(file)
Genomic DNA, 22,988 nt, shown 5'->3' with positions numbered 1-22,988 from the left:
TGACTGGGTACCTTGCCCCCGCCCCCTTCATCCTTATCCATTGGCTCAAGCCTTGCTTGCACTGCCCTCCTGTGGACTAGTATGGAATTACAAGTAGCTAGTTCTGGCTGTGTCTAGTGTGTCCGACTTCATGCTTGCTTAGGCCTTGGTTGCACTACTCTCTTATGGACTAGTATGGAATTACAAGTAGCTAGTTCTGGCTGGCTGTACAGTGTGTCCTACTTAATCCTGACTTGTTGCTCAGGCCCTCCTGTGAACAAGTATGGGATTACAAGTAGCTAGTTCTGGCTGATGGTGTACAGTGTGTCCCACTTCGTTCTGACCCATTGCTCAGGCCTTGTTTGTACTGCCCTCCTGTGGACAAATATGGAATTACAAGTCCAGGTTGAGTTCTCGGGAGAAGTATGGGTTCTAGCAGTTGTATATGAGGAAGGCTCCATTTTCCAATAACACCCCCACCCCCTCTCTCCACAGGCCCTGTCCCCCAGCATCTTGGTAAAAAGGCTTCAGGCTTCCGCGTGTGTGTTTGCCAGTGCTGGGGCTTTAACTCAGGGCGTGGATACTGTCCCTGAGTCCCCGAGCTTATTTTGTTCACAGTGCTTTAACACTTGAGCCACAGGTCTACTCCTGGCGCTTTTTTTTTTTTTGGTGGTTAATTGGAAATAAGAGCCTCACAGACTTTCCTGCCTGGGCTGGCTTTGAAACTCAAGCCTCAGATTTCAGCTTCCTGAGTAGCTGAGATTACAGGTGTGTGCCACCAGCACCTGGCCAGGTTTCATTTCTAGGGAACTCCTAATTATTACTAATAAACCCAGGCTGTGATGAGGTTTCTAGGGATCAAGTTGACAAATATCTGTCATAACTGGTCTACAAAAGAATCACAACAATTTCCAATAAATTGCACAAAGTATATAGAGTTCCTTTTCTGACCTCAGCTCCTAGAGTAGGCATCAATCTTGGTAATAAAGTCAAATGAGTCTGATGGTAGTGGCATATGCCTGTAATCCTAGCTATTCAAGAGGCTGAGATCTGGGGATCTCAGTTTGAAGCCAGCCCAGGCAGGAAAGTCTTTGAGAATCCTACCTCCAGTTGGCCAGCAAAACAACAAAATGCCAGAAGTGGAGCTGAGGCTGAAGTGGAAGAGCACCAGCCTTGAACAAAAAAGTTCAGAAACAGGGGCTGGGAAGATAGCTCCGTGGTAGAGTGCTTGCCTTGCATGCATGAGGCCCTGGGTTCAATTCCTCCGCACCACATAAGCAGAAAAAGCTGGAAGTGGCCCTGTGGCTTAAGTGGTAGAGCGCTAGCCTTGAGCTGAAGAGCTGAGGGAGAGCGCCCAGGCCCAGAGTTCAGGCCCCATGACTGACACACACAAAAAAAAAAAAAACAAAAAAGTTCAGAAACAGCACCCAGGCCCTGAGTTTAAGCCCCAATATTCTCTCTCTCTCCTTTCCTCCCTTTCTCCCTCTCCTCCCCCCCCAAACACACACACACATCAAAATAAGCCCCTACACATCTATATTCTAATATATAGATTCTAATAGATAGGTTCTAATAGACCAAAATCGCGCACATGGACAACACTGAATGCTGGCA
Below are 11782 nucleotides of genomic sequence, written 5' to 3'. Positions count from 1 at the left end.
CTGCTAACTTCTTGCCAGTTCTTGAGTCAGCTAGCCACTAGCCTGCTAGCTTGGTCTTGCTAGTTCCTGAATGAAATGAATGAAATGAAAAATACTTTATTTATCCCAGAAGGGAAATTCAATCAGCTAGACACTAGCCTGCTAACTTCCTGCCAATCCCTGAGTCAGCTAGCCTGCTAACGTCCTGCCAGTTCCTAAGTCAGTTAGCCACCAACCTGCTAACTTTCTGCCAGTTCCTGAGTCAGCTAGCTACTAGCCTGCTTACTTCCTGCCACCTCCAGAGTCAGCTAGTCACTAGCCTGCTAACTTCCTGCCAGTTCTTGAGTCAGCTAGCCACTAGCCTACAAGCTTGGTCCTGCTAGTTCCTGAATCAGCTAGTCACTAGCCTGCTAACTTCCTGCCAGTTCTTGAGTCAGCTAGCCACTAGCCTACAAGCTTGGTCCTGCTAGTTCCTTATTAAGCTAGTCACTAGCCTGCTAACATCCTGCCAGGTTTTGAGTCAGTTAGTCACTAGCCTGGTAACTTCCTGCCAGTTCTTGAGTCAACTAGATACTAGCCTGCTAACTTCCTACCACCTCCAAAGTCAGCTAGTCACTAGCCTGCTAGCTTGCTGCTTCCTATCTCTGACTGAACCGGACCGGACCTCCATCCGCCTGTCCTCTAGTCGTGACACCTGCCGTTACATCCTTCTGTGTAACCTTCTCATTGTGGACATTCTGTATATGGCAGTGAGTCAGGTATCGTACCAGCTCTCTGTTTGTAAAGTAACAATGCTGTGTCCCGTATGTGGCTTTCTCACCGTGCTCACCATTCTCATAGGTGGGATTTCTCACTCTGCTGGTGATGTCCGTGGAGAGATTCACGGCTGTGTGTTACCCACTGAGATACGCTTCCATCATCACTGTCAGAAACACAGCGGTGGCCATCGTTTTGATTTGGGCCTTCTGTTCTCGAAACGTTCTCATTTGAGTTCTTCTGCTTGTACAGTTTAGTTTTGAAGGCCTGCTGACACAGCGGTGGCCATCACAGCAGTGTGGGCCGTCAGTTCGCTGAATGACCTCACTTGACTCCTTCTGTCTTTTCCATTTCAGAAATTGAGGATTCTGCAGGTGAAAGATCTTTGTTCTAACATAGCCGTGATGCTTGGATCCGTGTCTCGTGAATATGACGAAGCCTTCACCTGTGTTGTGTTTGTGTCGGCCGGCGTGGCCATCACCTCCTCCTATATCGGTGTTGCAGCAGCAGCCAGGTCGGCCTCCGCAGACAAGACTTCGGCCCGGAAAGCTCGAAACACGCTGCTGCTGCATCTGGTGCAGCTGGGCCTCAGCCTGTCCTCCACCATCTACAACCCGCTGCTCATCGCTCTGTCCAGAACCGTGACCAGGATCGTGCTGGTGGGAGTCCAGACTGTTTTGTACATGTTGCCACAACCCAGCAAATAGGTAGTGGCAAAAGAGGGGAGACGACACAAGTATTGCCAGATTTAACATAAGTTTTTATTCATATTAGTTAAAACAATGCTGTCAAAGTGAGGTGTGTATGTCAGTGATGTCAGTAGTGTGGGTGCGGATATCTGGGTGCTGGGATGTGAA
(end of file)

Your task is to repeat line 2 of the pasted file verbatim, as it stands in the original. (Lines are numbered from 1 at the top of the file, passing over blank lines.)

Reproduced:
TGACTGGGTACCTTGCCCCCGCCCCCTTCATCCTTATCCATTGGCTCAAGCCTTGCTTGCACTGCCCTCCTGTGGACTAGTATGGAATTACAAGTAGCTAGTTCTGGCTGTGTCTAGTGTGTCCGACTTCATGCTTGCTTAGGCCTTGGTTGCACTACTCTCTTATGGACTAGTATGGAATTACAAGTAGCTAGTTCTGGCTGGCTGTACAGTGTGTCCTACTTAATCCTGACTTGTTGCTCAGGCCCTCCTGTGAACAAGTATGGGATTACAAGTAGCTAGTTCTGGCTGATGGTGTACAGTGTGTCCCACTTCGTTCTGACCCATTGCTCAGGCCTTGTTTGTACTGCCCTCCTGTGGACAAATATGGAATTACAAGTCCAGGTTGAGTTCTCGGGAGAAGTATGGGTTCTAGCAGTTGTATATGAGGAAGGCTCCATTTTCCAATAACACCCCCACCCCCTCTCTCCACAGGCCCTGTCCCCCAGCATCTTGGTAAAAAGGCTTCAGGCTTCCGCGTGTGTGTTTGCCAGTGCTGGGGCTTTAACTCAGGGCGTGGATACTGTCCCTGAGTCCCCGAGCTTATTTTGTTCACAGTGCTTTAACACTTGAGCCACAGGTCTACTCCTGGCGCTTTTTTTTTTTTTGGTGGTTAATTGGAAATAAGAGCCTCACAGACTTTCCTGCCTGGGCTGGCTTTGAAACTCAAGCCTCAGATTTCAGCTTCCTGAGTAGCTGAGATTACAGGTGTGTGCCACCAGCACCTGGCCAGGTTTCATTTCTAGGGAACTCCTAATTATTACTAATAAACCCAGGCTGTGATGAGGTTTCTAGGGATCAAGTTGACAAATATCTGTCATAACTGGTCTACAAAAGAATCACAACAATTTCCAATAAATTGCACAAAGTATATAGAGTTCCTTTTCTGACCTCAGCTCCTAGAGTAGGCATCAATCTTGGTAATAAAGTCAAATGAGTCTGATGGTAGTGGCATATGCCTGTAATCCTAGCTATTCAAGAGGCTGAGATCTGGGGATCTCAGTTTGAAGCCAGCCCAGGCAGGAAAGTCTTTGAGAATCCTACCTCCAGTTGGCCAGCAAAACAACAAAATGCCAGAAGTGGAGCTGAGGCTGAAGTGGAAGAGCACCAGCCTTGAACAAAAAAGTTCAGAAACAGGGGCTGGGAAGATAGCTCCGTGGTAGAGTGCTTGCCTTGCATGCATGAGGCCCTGGGTTCAATTCCTCCGCACCACATAAGCAGAAAAAGCTGGAAGTGGCCCTGTGGCTTAAGTGGTAGAGCGCTAGCCTTGAGCTGAAGAGCTGAGGGAGAGCGCCCAGGCCCAGAGTTCAGGCCCCATGACTGACACACACAAAAAAAAAAAAAACAAAAAAGTTCAGAAACAGCACCCAGGCCCTGAGTTTAAGCCCCAATATTCTCTCTCTCTCCTTTCCTCCCTTTCTCCCTCTCCTCCCCCCCCAAACACACACACACATCAAAATAAGCCCCTACACATCTATATTCTAATATATAGATTCTAATAGATAGGTTCTAATAGACCAAAATCGCGCACATGGACAACACTGAATGCTGGCA